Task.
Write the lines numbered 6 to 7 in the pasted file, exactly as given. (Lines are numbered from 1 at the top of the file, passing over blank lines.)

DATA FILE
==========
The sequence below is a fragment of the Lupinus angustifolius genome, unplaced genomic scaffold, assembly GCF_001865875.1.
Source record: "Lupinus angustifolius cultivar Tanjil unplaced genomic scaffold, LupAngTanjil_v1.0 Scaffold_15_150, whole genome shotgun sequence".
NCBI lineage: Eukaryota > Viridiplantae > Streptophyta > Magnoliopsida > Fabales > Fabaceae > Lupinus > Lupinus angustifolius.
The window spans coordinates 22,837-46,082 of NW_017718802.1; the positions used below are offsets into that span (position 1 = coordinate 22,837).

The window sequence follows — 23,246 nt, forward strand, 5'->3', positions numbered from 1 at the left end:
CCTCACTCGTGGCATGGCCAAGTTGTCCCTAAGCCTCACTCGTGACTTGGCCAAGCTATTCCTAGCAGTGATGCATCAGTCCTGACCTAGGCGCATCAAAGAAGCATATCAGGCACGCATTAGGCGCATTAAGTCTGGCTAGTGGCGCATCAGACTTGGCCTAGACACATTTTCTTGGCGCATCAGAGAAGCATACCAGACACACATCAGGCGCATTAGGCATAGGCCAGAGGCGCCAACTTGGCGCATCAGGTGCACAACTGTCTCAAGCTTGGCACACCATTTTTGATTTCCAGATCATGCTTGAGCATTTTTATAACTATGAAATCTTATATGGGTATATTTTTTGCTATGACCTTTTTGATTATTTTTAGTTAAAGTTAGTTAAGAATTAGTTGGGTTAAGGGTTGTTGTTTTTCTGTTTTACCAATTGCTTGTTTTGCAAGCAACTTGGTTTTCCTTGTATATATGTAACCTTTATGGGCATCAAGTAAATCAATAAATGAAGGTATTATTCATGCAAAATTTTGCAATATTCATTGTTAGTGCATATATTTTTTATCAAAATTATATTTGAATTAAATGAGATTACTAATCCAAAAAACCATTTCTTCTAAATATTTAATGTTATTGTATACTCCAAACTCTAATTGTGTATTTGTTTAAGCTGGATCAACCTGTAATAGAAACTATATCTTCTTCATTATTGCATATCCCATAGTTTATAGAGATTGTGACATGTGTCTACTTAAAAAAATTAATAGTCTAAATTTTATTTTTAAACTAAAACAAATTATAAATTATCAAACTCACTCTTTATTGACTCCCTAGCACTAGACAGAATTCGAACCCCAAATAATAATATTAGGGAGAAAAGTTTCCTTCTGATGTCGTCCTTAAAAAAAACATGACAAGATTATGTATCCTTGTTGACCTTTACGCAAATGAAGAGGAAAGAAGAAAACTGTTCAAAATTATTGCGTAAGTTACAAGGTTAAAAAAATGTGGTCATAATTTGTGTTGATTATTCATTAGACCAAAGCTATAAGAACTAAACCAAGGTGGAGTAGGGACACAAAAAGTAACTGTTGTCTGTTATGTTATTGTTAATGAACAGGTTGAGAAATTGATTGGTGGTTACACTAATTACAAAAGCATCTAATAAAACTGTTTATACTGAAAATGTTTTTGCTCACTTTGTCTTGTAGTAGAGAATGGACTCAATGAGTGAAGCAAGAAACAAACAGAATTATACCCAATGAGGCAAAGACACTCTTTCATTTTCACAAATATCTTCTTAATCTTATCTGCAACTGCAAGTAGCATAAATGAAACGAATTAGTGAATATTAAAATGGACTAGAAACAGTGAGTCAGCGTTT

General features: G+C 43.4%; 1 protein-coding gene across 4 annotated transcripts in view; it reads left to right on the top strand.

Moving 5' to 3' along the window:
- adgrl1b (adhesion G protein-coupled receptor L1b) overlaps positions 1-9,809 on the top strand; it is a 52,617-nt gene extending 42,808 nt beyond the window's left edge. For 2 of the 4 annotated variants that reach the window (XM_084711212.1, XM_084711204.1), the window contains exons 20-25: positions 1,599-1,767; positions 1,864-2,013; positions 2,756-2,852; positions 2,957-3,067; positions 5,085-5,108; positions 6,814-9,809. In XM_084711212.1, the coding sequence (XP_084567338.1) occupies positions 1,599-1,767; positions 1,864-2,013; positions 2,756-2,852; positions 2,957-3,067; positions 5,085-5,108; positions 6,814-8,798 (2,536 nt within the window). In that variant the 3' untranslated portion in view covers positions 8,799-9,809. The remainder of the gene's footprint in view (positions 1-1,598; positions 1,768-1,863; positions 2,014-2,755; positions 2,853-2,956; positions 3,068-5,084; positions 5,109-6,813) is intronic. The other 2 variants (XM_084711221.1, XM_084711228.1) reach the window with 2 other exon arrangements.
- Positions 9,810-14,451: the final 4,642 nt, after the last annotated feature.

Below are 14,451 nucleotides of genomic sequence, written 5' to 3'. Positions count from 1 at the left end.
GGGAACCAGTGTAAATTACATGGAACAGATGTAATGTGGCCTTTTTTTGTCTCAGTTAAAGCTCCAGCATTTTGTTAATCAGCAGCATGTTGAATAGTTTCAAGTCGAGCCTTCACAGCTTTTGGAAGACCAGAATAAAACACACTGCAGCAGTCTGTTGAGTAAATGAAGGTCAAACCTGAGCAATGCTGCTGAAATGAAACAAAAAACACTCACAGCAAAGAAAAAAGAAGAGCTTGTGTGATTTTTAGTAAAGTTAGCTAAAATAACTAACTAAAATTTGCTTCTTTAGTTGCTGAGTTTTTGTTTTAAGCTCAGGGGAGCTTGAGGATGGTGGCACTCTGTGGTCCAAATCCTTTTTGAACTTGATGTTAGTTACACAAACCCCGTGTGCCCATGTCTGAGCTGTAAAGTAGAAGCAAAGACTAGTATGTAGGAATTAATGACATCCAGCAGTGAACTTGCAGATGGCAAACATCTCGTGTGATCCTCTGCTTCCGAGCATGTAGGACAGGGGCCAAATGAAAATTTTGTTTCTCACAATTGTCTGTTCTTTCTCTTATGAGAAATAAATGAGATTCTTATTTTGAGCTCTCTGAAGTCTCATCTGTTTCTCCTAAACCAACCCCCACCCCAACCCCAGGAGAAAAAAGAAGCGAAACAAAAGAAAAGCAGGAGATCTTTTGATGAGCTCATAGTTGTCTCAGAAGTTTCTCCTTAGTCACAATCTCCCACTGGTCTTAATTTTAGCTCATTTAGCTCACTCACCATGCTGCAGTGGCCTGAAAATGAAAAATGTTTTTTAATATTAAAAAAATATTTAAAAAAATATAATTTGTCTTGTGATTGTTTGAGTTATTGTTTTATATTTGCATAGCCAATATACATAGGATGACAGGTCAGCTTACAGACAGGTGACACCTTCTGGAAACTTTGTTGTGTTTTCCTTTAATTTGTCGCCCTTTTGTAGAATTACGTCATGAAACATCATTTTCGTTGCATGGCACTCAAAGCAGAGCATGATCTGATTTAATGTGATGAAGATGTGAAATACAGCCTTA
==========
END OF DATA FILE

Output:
CCTCACTCGTGGCATGGCCAAGTTGTCCCTAAGCCTCACTCGTGACTTGGCCAAGCTATTCCTAGCAGTGATGCATCAGTCCTGACCTAGGCGCATCAAAGAAGCATATCAGGCACGCATTAGGCGCATTAAGTCTGGCTAGTGGCGCATCAGACTTGGCCTAGACACATTTTCTTGGCGCATCAGAGAAGCATACCAGACACACATCAGGCGCATTAGGCATAGGCCAGAGGCGCCAACTTGGCGCATCAGGTGCACAACTGTCTCAAGCTTGGCACACCATTTTTGATTTCCAGATCATGCTTGAGCATTTTTATAACTATGAAATCTTATATGGGTATATTTTTTGCTATGACCTTTTTGATTATTTTTAGTTAAAGTTAGTTAAGAATTAGTTGGGTTAAGGGTTGTTGTTTTTCTGTTTTACCAATTGCTTGTTTTGCAAGCAACTTGGTTTTCCTTGTATATATGTAACCTTTATGGGCATCAAGTAAATCAATAAATGAAGGTATTATTCATGCAAAATTTTGCAATATTCATTGTTAGTGCATATATTTTTTATCAAAATTATATTTGAATTAAATGAGATTACTAATCCAAAAAACCATTTCTTCTAAATATTTAATGTTATTGTATACTCCAAACTCTAATTGTGTATTTGTTTAAGCTGGATCAACCTGTAATAGAAACTATATCTTCTTCATTATTGCATATCCCATAGTTTATAGAGATTGTGACATGTGTCTACTTAAAAAAATTAATAGTCTAAATTTTATTTTTAAACTAAAACAAATTATAAATTATCAAACTCACTCTTTATTGACTCCCTAGCACTAGACAGAATTCGAACCCCAAATAATAATATTAGGGAGAAAAGTTTCCTTCTGATGTCGTCCTTAAAAAAAACATGACAAGATTATGTATCCTTGTTGACCTTTACGCAAATGAAGAGGAAAGAAGAAAACTGTTCAAAATTATTGCGTAAGTTACAAGGTTAAAAAAATGTGGTCATAATTTGTGTTGATTATTCATTAGACCAAAGCTATAAGAACTAAACCAAGGTGGAGTAGGGACACAAAAAGTAACTGTTGTCTGTTATGTTATTGTTAATGAACAGGTTGAGAAATTGATTGGTGGTTACACTAATTACAAAAGCATCTAATAAAACTGTTTATACTGAAAATGTTTTTGCTCACTTTGTCTTGTAGTAGAGAATGGACTCAATGAGTGAAGCAAGAAACAAACAGAATTATACCCAATGAGGCAAAGACACTCTTTCATTTTCACAAATATCTTCTTAATCTTATCTGCAACTGCAAGTAGCATAAATGAAACGAATTAGTGAATATTAAAATGGACTAGAAACAGTGAGTCAGCGTTT

General features: G+C 43.4%; 1 protein-coding gene across 4 annotated transcripts in view; it reads left to right on the top strand.